"Just wanted to thank you all for your input on drying my burl. At this point I don't feel as though I could have found two more knowledgeable people than Dennis and Garrett Socling. Garrett sent me a few photos after a week in the "chamber" and the degrade appears to be non existent or minimal at best. Gotta love this technology. I can't wait to see the finished product. If it holds together (and I expect it will) this process will stand as a real milestone in drying technology. Not that I know much about drying but after talking to at least a dozen experts and getting an equal number of conflicting opinions, if we are successful, this will effectively set some new standards in the drying world. I can't imagine why anyone would want to use traditional methods of air drying for several years then kiln drying for several months if vacuum drying can be so effective with such quick turnaround. Thanks again Dennis." - Parker Converse, Parker Converse Custom Rocking Chairs

New Zealand Sustainable Forest Products LP of Reefton, New Zealand had a lightly used VacDry 1.25 they'd originally acquired for research and development before expanding to four VacDry 4.0m vacuum kilns.  This kiln is currently being installed in Australia. The new owners are a brand new company which plans on cornering a market. They are about to receive their new VK3.5.

The VacDry 1.25 will be installed alongside the new kiln and will provide the same service that it did more than a decade ago. It will be used to optimize existing drying schedules and it will be used to develop new schedules for new species. Some of the Eucalyptus that these guys have are very hard to dry.

As we did in New Zealand, we will operate the Research & Development kiln in Australia from here in Pennsylvania. At the same time, we will be doing our usual new-kiln-monitoring and operator training through our computers interface to the customer’s kilns.

Chinese-built radio frequency vacuum (RF/V) wood dry kilns

by Dennis Socling

Let me state up front that I have never operated a Chinese-built RF/V kiln, but I used to be responsible for the operation of eight 5000 boardfoot American-built PowerDry RF/V kilns in the early 1980s.  As the president of PCS VacDry and having to fight against decades of 'bad press' that poorly engineered vacuum kilns have generated, I have an interest in seeing this outdated and compromised RF/V design get the notoriety I believe it deserves.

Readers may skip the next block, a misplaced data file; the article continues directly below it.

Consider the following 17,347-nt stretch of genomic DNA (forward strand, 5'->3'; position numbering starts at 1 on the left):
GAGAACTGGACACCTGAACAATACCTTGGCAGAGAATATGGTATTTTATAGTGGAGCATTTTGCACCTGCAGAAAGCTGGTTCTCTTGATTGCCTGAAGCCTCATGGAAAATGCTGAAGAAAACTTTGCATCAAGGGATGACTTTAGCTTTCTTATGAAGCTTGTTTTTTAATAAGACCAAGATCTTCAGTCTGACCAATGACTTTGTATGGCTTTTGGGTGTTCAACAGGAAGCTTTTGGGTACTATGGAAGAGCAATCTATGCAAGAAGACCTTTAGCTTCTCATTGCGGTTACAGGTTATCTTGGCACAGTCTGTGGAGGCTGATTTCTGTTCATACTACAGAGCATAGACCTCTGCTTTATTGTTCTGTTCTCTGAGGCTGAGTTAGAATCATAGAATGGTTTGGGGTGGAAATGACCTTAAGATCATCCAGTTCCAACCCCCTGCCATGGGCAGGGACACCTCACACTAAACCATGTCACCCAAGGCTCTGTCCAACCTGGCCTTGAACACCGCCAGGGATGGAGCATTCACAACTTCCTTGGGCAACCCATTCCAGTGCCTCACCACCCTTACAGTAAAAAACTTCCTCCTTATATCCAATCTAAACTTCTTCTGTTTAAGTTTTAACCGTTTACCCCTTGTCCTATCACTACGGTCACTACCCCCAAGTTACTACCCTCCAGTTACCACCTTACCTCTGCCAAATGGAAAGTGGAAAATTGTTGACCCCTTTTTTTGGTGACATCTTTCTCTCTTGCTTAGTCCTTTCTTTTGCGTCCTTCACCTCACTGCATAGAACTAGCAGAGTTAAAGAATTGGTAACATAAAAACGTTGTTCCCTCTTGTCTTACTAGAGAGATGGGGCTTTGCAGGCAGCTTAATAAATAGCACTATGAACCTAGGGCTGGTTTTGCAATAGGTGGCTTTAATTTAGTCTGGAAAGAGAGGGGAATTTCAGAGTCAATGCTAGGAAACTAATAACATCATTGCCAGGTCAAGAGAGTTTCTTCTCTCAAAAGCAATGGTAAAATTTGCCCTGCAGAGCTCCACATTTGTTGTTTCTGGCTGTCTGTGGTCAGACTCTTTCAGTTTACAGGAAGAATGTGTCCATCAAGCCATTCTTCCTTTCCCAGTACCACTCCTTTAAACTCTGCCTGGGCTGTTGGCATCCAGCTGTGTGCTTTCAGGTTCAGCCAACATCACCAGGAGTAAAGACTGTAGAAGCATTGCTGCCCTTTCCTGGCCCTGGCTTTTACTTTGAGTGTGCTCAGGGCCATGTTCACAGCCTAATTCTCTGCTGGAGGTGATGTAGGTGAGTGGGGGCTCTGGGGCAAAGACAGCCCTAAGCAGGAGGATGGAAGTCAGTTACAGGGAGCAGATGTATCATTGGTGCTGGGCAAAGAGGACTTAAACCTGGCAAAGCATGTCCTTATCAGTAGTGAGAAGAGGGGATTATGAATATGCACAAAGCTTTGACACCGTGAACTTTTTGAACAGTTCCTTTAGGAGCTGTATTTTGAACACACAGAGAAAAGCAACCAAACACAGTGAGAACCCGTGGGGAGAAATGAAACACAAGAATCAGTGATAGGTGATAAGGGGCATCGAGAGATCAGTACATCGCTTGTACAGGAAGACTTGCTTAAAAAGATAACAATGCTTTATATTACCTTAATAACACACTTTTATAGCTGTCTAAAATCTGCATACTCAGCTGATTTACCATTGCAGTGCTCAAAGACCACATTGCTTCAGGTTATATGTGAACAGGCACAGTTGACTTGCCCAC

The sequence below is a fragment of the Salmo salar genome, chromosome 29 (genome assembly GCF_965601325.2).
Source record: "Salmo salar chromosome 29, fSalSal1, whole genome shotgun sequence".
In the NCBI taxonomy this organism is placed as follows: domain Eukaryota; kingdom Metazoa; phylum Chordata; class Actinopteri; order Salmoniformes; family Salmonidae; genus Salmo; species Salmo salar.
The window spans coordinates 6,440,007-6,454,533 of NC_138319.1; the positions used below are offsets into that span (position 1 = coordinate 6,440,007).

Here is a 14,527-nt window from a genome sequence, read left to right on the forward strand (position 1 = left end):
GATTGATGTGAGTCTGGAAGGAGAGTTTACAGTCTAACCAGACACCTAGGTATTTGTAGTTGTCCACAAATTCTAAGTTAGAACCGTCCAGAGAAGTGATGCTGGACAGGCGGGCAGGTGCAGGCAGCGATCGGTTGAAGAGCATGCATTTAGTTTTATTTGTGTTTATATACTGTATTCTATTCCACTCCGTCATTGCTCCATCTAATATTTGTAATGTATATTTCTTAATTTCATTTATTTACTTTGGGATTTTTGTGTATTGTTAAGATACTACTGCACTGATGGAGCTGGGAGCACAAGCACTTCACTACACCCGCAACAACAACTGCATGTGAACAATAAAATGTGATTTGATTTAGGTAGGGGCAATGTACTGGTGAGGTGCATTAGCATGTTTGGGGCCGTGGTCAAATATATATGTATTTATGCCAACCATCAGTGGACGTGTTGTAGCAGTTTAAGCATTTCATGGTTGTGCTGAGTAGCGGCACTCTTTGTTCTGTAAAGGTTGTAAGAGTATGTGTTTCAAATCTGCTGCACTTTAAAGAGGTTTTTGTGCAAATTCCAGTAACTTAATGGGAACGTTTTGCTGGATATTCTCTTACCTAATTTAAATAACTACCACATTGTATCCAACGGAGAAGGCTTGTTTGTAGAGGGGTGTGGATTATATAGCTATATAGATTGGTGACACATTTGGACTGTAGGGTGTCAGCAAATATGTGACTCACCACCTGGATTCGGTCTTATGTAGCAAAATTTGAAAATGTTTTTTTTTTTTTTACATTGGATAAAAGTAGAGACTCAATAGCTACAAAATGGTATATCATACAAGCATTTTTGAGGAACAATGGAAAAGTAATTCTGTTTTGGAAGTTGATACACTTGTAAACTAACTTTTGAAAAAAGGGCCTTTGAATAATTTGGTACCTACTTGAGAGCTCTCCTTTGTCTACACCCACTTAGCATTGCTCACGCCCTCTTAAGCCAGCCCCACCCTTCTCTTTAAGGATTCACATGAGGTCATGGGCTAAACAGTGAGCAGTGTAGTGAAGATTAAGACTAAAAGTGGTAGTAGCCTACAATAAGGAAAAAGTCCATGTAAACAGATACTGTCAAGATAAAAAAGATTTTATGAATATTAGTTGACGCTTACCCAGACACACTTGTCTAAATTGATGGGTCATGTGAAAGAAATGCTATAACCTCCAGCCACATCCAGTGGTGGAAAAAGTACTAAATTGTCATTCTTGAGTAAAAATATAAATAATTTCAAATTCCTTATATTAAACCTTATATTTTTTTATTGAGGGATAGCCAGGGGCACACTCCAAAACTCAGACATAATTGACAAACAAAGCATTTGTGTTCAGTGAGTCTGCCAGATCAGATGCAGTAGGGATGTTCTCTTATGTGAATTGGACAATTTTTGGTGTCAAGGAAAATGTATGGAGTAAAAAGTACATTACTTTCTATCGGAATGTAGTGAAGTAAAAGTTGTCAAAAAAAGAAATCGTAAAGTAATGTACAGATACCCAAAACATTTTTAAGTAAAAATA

I have come across two companies in North America who have recently purchased Chinese-built radio frequency vacuum kilns because of the Chinese claims that they are great kilns, combined with a ridiculously low price. After a discussion with one of our potential customers in Australia and discovering they had decided to buy the Chinese RF/V kiln, I decided it was time to set the record straight: substantial compromises were made to reach a price point

We've recently revamped and expanded our VacDry vacuum kiln lineup.  During this process, we realized that our old model naming convention was becoming increasingly convoluted and was not particularly intuitive.  We've gone through and attempted (feedback is always appreciated!) to standardize things such that when looking at a VacDry VK#.# model designation, the basic characteristics are more obvious.

From the Wood Education and Resource Center website:

The Wood Education and Resource Center, located in Princeton, WV is a USDA Forest Service facility with offices, training facilities, and a rough mill. The WERC mission is to facilitate interaction and information exchange with the forest products industry to enhance opportunities for sustained forest products production in the eastern hardwood forest region of the United States.
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